Leading through laughter has been an implicit practice of mine. And, I love it when I witness it in others. For instance, Joe Maddon, manager of the Chicago Cubs baseball team.
On July 9th, The Associated Press ran an article that captured Joe’s joking genius. http://www.nytimes.com/2016/07/10/sports/baseball/joe-maddon-keeps-his-cubs-moving-and-guessing.html?smprod=nytcore-ipad&smid=nytcore-ipad-share
Joe is not only a master of the unexpected (for instance, once, rather than pulling a pitcher from the game, he sent him to the outfield for one batter while a reliever came in…then he pulled the reliever and returned the outfielder/pitcher to the mound…there was laughter during the infield conferences on the mound), and he also loves to instigate zaniness (as he has talked a few dozen of his players into donning pajamas for the charter flights home from West Coast trips).
Joe says, “[The players] love it!”
Perhaps especially his rookies recognize Joe’s spirit of adventure. One noted, I watch him when I’m not playing, and it seems like he’s three, four moves ahead of the game…So he’s not afraid to try things, even with the rookies. Just about the first thing he said is he doesn’t care if you mess up. Like if you’re in a situation where you think you should bunt, and he says hit and it doesn’t work out, he’ll come up to you right away and say, “That’s on me.”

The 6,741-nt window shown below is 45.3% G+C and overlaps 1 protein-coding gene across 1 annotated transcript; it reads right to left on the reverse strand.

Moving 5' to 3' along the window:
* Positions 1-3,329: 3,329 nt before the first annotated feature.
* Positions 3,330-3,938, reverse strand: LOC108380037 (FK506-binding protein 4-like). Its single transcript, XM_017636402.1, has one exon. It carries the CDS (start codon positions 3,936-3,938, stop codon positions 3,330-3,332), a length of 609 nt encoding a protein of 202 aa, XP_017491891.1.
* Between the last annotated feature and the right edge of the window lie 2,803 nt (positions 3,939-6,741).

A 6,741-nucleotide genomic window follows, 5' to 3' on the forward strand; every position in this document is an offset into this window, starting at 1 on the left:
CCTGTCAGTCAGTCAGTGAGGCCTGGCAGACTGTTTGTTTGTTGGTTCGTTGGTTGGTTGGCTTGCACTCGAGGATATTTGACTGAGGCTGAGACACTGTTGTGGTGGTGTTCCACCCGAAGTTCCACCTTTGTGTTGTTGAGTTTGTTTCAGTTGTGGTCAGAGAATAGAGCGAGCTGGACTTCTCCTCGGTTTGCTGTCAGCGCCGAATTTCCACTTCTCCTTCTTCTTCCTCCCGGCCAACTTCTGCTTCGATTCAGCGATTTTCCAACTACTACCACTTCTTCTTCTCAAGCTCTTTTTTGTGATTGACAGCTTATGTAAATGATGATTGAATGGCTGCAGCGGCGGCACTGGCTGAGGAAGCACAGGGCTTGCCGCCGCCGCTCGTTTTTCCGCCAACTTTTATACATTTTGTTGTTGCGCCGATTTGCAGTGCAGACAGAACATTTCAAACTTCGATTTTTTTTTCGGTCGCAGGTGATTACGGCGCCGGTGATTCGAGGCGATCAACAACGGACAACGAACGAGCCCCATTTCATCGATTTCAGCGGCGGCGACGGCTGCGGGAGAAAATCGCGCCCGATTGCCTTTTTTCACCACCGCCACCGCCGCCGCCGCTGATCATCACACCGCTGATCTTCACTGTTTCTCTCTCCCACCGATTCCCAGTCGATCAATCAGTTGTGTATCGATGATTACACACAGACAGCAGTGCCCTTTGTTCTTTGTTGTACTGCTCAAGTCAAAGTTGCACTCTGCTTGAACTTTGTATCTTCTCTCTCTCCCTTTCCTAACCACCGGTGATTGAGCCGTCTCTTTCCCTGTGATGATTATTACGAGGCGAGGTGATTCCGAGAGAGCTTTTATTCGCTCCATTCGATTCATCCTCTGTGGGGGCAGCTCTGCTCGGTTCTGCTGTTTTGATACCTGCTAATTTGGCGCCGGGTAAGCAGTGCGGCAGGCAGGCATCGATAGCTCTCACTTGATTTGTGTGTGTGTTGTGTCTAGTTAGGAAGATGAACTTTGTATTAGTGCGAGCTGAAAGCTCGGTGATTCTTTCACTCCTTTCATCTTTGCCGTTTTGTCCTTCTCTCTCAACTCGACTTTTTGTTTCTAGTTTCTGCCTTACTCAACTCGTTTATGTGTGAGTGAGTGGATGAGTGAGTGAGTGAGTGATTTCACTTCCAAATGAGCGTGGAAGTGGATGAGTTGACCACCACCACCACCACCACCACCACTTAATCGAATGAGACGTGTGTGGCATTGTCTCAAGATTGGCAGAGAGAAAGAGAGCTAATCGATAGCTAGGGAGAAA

One of Joe’s veteran players put it this way: “Too many guys want to equate smarts with being uptight. Joe doesn’t. He just says, ‘Do simple better.’”
And, what is not surprising, this team of players, playing loose and having fun, are leading their baseball division.
It’s an age old athletic adage, YOU PLAY BEST WHEN YOU PLAY LOOSE.
For me, there’s correlating connection, YOU THINK BEST WHEN YOU THINK LOOSE. In both cases, laughter induces looseness.
Almost always when I’m involved in group discussions, something will strike my funny bone, and I’ll share what I think is the joke. Almost always if the joke is in fact funny (I don’t always bat 1.000), the ensuing laughter is not a distraction, but rather it is an energizer for divergent thinking…and almost always a new idea emerges, or a new perspective becomes apparent.
It turns out that there’s lots of research on this. If you’re interested, here are a couple of resources.
“Joyful laughter immediately produces the same brain wave frequencies experienced by people in a true meditative state,” says Lee Berk, lead researcher of the study and associate professor of pathology and human anatomy at Loma Linda University.
The elation you feel when you laugh is a great way of combating the physical effects of stress. When we laugh, our body relaxes and endorphins (natural painkillers) are released into the blood stream.